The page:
Not a single Democrat supported the cuts, he said, charging they are “so united in their rage at President Trump that they are willing to tell middle-class voters in their states ‘we don’t care.'”
See Sen. Ted Cruz’s remarks:
Eliminates Obamacare mandate, opens ANWR
Notably, the bill eliminates the Obamacare individual mandate, which required every taxpayer to buy health insurance, and opens up the Arctic National Wildlife Reserve, or ANWR, to oil drilling.
Trump has described the elimination of the individual mandate as a technical repeal of the Affordable Care Act, previously explaining “we will come up with something that will be much better, whether it’s block grants or whether it’s taking what we have and doing something terrific.” However, major elements of Obamacare such as Medicaid expansion remain, because Republicans failed to repeal and replace Obama’s signature law last summer.
The ANWR measure was celebrated by Alaska’s three federal lawmakers, including Sen. Lisa Murkowski, as a boon for energy independence and the economy. Murkowski opposed Trump’s plan to repeal Obamacare and just 14 months ago called on Trump to remove himself from the presidential race.
Trump noted Republican presidents, beginning with Reagan, have been trying to open up ANWR to drilling.
While Trump frequently has been at odds with Republican Senate Majority Leader Mitch McConnell, the president had only words of high praise for him Wednesday.
“What a job, what a job” McConnell did to help pass the bill, Trump said.
“We worked very hard, didn’t we? It was a lot of fun. It’s always fun when you win.”
Trump also praised “our great Speaker Paul Ryan” and Sens. Tim Scott, John Thune, Orrin Hatch, Rob Portman, Pat Toomey, John Cornyn and Susan Collins, saying, “We’re warriors together.”
McConnell: Trump’s ‘extraordinary accomplishments’
Invited to the mic Wednesday in front of the White House, McConnell noted Trump’s achievements in his first year in office, citing “ending the over-regulation of the economy,” the nomination of Neil Gorsuch to the U.S. Supreme Court and putting 12 circuit court judges in place, the most since the circuit system was established in 1891.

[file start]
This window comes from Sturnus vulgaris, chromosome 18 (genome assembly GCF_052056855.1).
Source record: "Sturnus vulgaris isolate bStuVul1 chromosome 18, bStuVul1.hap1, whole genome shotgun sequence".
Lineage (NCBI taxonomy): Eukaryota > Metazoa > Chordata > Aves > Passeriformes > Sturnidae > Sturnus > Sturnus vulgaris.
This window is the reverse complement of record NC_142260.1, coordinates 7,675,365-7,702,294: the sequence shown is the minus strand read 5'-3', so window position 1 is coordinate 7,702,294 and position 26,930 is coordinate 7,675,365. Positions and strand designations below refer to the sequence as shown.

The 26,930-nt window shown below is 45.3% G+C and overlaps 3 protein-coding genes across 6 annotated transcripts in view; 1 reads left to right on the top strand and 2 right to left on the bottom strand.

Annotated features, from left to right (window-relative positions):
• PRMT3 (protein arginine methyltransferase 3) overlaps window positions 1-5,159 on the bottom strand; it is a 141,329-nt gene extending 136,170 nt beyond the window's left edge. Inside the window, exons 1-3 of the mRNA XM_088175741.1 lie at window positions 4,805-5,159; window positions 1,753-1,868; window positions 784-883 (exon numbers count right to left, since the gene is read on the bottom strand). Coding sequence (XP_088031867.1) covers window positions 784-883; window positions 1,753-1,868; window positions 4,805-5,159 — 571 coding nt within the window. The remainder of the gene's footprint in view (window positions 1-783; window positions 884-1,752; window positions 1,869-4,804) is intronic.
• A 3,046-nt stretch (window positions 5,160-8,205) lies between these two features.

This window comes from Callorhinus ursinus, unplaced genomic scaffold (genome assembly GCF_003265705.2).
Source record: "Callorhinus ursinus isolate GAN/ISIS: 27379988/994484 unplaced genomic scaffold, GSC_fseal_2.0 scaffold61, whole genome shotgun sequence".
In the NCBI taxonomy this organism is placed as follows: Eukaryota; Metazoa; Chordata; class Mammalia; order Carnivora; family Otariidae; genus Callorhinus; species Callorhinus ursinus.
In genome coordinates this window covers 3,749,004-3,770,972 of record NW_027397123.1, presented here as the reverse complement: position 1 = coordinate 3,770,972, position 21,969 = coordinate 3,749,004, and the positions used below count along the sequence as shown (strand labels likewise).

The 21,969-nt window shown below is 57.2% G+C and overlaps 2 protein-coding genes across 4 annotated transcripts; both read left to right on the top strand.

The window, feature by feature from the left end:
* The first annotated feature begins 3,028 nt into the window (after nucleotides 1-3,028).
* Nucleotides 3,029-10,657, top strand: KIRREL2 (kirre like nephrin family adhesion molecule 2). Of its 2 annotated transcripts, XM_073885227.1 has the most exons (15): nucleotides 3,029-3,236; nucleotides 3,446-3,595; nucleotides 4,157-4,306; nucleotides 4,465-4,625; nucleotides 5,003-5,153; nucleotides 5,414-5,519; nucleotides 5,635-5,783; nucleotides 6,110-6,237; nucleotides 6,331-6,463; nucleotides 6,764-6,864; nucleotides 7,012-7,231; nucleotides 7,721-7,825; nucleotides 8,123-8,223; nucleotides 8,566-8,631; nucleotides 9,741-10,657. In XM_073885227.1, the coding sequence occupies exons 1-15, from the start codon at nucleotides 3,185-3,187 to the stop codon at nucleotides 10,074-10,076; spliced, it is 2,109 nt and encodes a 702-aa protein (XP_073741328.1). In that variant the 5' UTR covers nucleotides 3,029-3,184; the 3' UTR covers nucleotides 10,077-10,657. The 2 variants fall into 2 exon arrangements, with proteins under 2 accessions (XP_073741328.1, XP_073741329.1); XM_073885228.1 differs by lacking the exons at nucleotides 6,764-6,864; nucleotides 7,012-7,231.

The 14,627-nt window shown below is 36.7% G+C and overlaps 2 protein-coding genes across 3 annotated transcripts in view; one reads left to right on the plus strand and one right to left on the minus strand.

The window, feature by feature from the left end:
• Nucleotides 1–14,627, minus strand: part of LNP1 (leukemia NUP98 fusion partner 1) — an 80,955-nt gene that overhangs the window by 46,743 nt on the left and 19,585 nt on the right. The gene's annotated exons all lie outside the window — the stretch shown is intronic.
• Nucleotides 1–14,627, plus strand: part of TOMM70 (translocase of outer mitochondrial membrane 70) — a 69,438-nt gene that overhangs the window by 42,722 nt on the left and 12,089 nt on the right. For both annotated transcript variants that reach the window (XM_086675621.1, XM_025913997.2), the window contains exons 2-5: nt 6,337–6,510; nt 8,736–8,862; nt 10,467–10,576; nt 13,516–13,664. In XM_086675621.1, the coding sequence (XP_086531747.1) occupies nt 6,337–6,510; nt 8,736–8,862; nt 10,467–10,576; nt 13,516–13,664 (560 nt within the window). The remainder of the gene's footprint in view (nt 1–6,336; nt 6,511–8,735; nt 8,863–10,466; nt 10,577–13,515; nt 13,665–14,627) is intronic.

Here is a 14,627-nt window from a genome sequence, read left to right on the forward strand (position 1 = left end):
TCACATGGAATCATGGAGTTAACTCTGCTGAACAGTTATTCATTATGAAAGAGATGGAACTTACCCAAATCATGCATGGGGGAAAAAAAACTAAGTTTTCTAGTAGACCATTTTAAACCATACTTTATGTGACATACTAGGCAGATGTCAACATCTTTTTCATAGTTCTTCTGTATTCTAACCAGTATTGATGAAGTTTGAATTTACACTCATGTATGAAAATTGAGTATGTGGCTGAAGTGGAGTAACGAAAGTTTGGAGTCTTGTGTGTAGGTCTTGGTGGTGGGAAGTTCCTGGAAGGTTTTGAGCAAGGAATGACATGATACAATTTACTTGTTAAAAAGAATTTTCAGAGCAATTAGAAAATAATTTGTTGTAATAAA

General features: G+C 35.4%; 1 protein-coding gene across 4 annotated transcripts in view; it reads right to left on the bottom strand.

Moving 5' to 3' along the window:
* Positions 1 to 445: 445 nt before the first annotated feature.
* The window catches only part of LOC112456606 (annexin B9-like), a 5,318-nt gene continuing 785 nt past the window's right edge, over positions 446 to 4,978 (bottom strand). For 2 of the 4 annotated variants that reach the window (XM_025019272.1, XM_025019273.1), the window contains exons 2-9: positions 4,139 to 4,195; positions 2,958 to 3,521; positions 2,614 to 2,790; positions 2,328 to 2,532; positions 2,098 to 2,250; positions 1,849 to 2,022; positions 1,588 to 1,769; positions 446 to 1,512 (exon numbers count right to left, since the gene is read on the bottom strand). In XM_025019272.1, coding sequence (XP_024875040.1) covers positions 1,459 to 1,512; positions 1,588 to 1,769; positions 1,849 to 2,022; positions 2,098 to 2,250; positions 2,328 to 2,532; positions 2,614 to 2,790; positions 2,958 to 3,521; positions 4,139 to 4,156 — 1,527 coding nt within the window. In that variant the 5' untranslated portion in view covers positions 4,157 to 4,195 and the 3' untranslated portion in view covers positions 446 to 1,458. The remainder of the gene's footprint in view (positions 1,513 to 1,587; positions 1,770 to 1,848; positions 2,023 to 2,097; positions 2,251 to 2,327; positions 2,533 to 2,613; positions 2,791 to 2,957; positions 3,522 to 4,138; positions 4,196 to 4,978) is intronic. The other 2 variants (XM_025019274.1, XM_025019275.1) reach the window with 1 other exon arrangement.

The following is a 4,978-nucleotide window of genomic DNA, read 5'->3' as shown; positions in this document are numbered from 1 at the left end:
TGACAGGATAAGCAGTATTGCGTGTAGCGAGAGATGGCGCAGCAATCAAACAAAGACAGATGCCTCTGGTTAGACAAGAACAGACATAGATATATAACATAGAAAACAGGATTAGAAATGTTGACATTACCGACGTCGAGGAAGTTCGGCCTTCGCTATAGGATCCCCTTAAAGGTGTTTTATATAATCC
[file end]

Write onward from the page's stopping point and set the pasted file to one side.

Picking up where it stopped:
“This has been a year of extraordinary accomplishments for the Trump administration,” McConnell said.
Ryan said “a promise that each and every one of us made last year is a promise that is kept today.”
The speaker, who also frequently has clashed with Trump, praised the president for his leadership in passing the bill.
“Something this big, something this generational, something this profound could not have been done without exquisite presidential leadership,” Ryan said.
“Mr. President, thank you for getting us over the finish line.”
Ryan said the bill will result in “bigger paychecks” and the ability of the economy to reach its potential.
“We’re so excited that we’re going to launch next year,” he said.
“Thanks to the American people for putting their trust in us, for giving us this chance and ability to make this moment possible,” said Ryan.
Citing criticism of the bill by Democrats and establishment media, Ryan was asked Wednesday evening by the Fox News Channel’s Martha MacCallum about Republican “messaging.”
“When people are bombarded with that kind of rhetoric, no wonder they’re a little confused,” the speaker said, adding “hyperbolic rhetoric is what Democrats thrive on.”
Ryan noted the same rhetoric was heard when President Reagan passed his tax-reform bill in 1986, helping ignite the largest expansion of the U.S. economy in history.
Only 18 percent of Americans at the time thought they would get a tax cut, Ryan noted.
Ryan confirmed he has a good relationship with Trump after a rocky start.
“We didn’t know each other then, we know each other now,” Ryan said. “We talk all the time. We have common goals, common objectives, to improve Americans’ lives.
“The friendship we’ve established, the cooperation we have is on behalf of the American people.”
‘Merry Christmas, America’